Introduction
The methods and results presented in this paper
are interesting in the framework of
classification of discrete structures
[13],[10].
Very often discrete
structures can be described as equivalence classes of certain objects.
If these equivalence classes can be expressed as orbits under
a group G acting on a set X  i.e. there is a mapping
G´X > X, (g,x) > gx such that g_{1}(g_{2}x)=(g_{1}g_{2})x and
1x=x  then there exist some combinatorial and algebraic methods
for the classification of these structures.
For instance each element in the discrete structure
of unlabelled graphs can be considered as the set of all
possible labellings of a given graph which is the orbit of a labelled
graph under the action of the symmetric group;
or the isometry classes
of blockcodes are orbits of special wreathproducts.
In a first step one can enumerate these structures
by applying the CauchyFrobeniusLemma, which says that the
number of Gorbits is the average number of fixed points

1
 G


å
g Î G

 X_{g}, X_{g}: = { x Î X  gx = x} . 

In a second step certain properties of these structures can be
described by weight functions or by their stabilizer (the stabilizer of
xÎX is the subgroup G_{x}:={gÎG  gx=x} of G)
and the numbers of structures with these additional properties can be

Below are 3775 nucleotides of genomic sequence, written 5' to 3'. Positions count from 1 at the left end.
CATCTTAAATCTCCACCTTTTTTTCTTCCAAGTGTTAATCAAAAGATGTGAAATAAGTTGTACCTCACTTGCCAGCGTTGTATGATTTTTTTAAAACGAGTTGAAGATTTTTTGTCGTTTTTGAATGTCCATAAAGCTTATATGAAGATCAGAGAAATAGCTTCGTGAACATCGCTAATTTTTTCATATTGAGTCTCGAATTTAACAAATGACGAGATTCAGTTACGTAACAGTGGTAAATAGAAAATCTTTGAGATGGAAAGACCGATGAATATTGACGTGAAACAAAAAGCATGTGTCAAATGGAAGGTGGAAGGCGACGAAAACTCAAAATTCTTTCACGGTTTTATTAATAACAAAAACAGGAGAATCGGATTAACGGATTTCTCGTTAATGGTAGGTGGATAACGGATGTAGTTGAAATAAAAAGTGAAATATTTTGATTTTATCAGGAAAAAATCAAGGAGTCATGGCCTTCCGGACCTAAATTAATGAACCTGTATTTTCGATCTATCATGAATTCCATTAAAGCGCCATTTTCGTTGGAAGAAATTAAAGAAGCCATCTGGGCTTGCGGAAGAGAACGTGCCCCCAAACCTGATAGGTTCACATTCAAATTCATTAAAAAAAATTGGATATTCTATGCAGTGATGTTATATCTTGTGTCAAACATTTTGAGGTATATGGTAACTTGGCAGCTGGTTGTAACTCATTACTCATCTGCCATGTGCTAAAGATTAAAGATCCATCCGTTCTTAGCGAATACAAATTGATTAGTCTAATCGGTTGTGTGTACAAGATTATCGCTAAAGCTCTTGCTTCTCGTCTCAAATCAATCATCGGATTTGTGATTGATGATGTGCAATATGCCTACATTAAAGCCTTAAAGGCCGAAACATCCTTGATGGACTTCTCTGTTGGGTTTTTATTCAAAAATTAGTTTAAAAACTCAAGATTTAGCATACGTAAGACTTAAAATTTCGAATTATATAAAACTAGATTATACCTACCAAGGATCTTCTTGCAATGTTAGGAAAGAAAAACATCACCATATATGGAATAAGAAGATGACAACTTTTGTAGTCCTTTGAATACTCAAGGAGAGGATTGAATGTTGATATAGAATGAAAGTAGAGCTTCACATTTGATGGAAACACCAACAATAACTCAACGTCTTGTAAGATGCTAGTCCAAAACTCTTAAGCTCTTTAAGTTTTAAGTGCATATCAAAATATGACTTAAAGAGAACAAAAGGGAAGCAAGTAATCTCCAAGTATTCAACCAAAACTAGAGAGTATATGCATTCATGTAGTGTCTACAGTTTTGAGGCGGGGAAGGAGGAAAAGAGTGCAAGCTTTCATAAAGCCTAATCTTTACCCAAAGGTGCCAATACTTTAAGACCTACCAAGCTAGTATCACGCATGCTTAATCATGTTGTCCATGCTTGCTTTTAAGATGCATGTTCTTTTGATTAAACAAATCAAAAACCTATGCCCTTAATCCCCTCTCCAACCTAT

computed by the Pólyade BruijnRedfieldTheory or by
Burnsides Lemma.
The more details of a structure are
specified and prescribed by parameters the closer comes
the enumeration procedure
to the construction of all structures with given properties. The
most ambitious task is the computation of complete lists
of representatives of a discrete structure, which can be done by
arranging both algebraic and combinatorial algorithms in a very
tricky way. Having computed these lists we can investigate each
representative for its properties.
When the numbers of representatives get too large in
order to compute complete lists, it is useful, helpful
and makes sense to
compute representatives uniformly at random. This way we can produce
unprejudiced lists of representatives which can be used to check
hypotheses on them and afterwards we can try to prove the valid ones.
Let A be a finite alphabet, then
an [n,m] block code C over A is an
msubset of A^{n}.
In order to describe the isometry classes of block codes we need
the notion of wreath products. The wreath product
S_{A} wr S_{n} is a group formed by a set
{(y,p)  yÎS_{A}^{n}, pÎS_{n} } with
multiplication
(y,p)(y', p')=(yy'_{p}, pp'),
where yy'_{p}(i):=y(i)y'_{p}(i)
and y'_{p}(i):=y'(p^{1}i).
(For more details on group actions and
wreath products cf. [12].)
Two [n,m] codes C_{1} and
C_{2} will be called equivalent, if and only if there is some
(y,p) in the full monomial group S_{A} wr S_{n} such that
C_{1} = (y,p)(C_{2}): = { (y,p)f  f Î C_{2}} , 

where (y,p)f(i)=y(i)f(p^{1}i).
(I.e. S_{A} wr S_{n}
acts in form of the exponentiation on A^{n} which
induces an action on the set of all subsets of A^{n}.)
The equivalence classes under this group action are exactly the
isometry classes of [n,m] codes.
In previous papers [6][4][3][5]
we were dealing with the enumeration
of isometry classes of linear (n,k) codes over a finite field GF(q).
In this situation we had to determine the number of isometry classes of
kdimensional subspaces of GF(q)^{n}, which can be described as orbits
under the action of GF(q)^{*} wr S_{n}.
Of course, each linear (n,k)code over GF(q) is an
[n,q^{k}] block code.
harald.fripertinger@kfunigraz.ac.at,
last changed: January 23, 2001